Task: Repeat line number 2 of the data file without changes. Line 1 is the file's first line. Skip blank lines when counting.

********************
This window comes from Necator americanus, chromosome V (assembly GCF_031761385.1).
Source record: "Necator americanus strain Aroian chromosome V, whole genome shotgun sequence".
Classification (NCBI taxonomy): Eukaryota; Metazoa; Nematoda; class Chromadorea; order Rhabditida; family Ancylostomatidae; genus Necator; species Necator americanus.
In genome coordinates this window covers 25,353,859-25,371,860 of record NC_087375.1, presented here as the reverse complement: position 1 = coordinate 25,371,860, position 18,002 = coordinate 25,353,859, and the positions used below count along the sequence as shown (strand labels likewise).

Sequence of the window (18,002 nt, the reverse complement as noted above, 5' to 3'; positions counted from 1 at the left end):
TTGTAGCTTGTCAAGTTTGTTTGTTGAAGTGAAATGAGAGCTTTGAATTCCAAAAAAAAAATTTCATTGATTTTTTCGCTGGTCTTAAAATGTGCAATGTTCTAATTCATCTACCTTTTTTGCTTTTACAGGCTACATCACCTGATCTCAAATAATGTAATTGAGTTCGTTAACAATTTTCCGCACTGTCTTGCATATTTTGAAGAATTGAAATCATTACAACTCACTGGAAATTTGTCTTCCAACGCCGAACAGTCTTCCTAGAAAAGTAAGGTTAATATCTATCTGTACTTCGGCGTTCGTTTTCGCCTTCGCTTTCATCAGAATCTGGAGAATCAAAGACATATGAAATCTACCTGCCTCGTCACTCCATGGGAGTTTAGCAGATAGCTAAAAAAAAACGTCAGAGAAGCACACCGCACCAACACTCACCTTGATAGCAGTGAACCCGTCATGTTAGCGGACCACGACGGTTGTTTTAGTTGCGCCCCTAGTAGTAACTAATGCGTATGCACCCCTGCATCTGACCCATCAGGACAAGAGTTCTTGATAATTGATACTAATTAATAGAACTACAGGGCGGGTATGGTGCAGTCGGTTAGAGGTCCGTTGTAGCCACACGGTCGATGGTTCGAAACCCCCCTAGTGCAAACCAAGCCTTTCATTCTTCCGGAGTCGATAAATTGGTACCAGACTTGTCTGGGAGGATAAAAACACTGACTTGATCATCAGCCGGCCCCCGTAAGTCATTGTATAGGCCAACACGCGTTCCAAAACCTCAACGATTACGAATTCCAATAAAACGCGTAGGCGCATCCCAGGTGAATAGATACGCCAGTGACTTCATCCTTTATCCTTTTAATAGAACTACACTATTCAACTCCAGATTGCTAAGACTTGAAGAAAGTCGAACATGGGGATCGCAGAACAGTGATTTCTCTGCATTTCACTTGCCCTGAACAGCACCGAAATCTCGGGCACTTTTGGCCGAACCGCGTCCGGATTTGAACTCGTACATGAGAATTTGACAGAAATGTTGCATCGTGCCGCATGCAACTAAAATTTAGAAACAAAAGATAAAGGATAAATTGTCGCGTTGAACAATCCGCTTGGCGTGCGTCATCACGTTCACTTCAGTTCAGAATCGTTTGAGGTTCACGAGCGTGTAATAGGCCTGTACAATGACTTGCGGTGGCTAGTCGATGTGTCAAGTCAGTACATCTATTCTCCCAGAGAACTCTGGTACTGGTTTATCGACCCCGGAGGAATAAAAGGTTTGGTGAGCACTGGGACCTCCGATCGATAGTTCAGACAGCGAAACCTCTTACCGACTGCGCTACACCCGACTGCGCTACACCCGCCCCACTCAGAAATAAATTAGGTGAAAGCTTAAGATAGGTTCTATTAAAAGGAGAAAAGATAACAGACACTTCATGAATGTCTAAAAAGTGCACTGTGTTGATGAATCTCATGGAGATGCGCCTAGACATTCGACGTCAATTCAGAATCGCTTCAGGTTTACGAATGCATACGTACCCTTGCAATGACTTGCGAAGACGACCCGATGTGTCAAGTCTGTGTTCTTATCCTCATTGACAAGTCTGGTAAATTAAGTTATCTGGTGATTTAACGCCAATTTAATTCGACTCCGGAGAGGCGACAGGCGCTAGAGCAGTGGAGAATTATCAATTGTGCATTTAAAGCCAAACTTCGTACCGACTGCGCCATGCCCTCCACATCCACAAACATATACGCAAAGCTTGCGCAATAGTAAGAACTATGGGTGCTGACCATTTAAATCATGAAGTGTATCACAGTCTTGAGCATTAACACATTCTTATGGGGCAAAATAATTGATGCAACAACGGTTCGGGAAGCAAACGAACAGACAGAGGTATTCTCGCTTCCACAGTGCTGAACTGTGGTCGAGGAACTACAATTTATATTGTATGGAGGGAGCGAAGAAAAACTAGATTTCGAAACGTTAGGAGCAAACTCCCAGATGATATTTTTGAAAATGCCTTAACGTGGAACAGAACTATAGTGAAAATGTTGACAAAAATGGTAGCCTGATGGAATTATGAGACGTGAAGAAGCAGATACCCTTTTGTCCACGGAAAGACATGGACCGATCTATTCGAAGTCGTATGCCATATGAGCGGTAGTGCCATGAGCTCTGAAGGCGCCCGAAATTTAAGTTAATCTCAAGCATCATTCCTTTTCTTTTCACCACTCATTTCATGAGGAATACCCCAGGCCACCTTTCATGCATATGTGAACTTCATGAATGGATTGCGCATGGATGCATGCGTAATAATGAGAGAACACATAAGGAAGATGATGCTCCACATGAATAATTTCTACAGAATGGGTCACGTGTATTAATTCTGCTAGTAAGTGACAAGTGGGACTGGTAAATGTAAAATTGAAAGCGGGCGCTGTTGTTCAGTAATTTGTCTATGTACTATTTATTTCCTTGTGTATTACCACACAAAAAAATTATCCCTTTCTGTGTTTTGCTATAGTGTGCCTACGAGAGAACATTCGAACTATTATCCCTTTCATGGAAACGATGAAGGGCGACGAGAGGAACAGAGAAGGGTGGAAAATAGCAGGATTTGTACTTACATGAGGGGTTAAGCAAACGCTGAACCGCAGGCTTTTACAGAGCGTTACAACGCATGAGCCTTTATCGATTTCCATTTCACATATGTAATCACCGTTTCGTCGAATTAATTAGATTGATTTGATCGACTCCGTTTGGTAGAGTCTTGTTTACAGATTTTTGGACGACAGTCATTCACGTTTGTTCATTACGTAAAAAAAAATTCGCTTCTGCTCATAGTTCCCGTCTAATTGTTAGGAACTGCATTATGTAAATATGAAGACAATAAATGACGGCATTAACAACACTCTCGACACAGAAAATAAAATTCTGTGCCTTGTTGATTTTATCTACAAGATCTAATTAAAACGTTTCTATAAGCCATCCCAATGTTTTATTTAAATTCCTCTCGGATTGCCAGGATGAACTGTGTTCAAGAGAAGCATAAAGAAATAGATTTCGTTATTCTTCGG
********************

Source record: "Necator americanus strain Aroian chromosome V, whole genome shotgun sequence".